Apartheid flag case: Roets says Mandela Foundation had no case
The case against Ernst Roets was lodged by the Nelson Mandela Foundation last month arguing that he breached the Equality Court's ruling.
On Tuesday morning, Judge Colin Lamont ruled that Roets was not in contempt of court when he posted a picture of the flag just hours after the Equality Court had ruled that its gratuitous display amounted to hate speech.
The case against Roets was lodged by the Nelson Mandela Foundation last month arguing that he breached the Equality Court's ruling.
Roets maintained that the Nelson Mandela Foundation has been on a witch hunt against him, saying there was no case.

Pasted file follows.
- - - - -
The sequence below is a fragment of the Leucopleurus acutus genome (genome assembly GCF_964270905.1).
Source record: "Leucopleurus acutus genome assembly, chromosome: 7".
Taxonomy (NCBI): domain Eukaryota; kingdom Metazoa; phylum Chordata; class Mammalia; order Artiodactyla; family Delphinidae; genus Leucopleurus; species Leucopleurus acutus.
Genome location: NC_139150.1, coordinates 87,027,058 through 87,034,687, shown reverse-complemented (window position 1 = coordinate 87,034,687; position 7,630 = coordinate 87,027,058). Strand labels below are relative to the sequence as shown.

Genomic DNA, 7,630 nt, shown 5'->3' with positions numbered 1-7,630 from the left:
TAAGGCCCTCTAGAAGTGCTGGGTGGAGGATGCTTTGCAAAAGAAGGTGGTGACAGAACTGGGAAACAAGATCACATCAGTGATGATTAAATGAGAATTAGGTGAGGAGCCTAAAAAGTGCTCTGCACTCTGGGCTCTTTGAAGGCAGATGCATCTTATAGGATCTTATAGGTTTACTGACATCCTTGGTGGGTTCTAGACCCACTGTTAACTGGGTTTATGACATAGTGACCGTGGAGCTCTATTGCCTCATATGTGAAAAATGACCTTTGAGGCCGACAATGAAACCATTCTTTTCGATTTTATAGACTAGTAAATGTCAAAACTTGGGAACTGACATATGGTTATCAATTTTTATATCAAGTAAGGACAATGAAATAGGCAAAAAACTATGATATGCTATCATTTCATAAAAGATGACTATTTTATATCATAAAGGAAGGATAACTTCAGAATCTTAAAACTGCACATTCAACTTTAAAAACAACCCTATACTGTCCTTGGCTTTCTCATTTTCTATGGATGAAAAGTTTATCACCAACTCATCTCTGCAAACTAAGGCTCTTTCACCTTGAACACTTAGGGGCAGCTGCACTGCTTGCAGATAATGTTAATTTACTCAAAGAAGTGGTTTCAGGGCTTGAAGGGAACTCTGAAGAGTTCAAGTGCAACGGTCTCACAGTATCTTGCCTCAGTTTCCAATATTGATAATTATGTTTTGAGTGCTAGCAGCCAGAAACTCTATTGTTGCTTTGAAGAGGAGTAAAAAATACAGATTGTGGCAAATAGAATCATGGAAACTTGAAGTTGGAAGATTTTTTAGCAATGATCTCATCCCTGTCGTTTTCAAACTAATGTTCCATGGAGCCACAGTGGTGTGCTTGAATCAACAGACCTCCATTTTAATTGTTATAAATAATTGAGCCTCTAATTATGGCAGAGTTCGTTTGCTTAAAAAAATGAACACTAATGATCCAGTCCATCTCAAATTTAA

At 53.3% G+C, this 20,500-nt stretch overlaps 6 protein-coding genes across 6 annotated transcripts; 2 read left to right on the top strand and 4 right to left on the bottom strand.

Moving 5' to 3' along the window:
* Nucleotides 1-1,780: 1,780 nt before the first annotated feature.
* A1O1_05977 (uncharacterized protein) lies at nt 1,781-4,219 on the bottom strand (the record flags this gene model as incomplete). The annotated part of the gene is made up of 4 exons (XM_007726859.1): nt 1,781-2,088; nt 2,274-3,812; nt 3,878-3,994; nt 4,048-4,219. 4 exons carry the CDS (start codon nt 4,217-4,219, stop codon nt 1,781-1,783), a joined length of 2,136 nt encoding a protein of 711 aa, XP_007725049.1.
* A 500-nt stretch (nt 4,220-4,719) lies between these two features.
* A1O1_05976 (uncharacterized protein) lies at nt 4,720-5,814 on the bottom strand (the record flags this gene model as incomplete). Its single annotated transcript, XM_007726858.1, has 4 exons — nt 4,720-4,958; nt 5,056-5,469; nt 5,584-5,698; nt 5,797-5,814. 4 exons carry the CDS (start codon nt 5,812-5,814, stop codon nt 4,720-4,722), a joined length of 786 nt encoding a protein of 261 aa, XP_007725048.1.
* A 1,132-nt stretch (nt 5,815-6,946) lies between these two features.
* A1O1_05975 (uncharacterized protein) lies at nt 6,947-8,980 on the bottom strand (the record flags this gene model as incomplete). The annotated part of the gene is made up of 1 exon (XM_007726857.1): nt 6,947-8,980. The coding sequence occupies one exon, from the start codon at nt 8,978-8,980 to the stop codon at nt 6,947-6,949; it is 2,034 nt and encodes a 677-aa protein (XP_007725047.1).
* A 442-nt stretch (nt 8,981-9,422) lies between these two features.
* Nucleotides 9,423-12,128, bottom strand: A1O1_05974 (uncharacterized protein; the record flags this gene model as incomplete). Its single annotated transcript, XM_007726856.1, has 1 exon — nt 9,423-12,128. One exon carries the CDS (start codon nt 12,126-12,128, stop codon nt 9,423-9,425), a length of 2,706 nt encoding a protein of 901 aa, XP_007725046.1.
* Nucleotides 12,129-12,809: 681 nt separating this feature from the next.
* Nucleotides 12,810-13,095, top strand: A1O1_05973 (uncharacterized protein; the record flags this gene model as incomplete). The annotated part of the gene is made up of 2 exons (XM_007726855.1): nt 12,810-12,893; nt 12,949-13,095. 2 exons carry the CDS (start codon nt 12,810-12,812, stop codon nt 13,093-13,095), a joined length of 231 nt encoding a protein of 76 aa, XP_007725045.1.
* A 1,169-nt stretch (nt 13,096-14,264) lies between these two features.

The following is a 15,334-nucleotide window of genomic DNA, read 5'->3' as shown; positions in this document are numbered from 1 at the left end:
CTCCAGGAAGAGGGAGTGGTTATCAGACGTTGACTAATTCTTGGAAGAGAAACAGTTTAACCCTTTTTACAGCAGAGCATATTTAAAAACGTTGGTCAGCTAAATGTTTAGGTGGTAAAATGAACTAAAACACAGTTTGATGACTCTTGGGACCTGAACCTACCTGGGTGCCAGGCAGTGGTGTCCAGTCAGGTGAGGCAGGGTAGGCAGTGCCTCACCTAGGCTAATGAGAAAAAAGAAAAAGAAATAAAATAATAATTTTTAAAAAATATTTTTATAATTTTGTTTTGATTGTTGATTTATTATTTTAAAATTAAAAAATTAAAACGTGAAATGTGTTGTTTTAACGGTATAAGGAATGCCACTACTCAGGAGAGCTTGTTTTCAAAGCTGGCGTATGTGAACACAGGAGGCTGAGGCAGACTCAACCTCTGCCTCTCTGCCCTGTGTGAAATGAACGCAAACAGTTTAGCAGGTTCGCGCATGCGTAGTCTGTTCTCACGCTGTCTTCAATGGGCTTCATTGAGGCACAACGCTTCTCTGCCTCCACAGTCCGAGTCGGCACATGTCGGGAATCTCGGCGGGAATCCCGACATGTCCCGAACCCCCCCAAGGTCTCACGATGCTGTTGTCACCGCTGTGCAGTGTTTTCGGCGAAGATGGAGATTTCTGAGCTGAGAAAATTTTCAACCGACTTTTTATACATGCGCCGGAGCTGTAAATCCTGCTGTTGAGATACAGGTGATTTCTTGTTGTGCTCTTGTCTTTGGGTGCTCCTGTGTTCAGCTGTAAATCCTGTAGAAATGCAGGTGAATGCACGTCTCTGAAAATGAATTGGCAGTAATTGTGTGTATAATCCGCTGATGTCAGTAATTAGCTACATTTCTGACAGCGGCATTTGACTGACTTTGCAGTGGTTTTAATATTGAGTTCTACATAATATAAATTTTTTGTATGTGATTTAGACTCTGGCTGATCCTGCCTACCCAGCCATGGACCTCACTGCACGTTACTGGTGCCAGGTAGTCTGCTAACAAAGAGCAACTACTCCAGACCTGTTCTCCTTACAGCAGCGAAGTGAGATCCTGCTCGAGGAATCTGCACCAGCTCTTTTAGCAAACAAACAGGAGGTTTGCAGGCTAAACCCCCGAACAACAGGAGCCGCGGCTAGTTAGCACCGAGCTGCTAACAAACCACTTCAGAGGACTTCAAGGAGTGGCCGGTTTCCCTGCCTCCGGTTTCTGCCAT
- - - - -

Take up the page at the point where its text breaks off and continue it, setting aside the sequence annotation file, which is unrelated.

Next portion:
“They’re trying to shut down voices of those who disagree with the views of the ruling party.”
The AfriForum deputy CEO was adamant the display of the apartheid flag could still be used for artistic, journalist and academic purposes.
He was confident the foundation would fail if it pursued the matter further.
While handing down his ruling, Lamont made it clear that the Equality Court was better placed to deal with the matter if the parties wished to take it further.
Meanwhile, the foundation’s Luzuko Koti said they would study the judgment.
“To understand where he’s coming from and what his judgment was based on.”
WATCH: Court rules in favour of Ernst Roets over apartheid flag tweet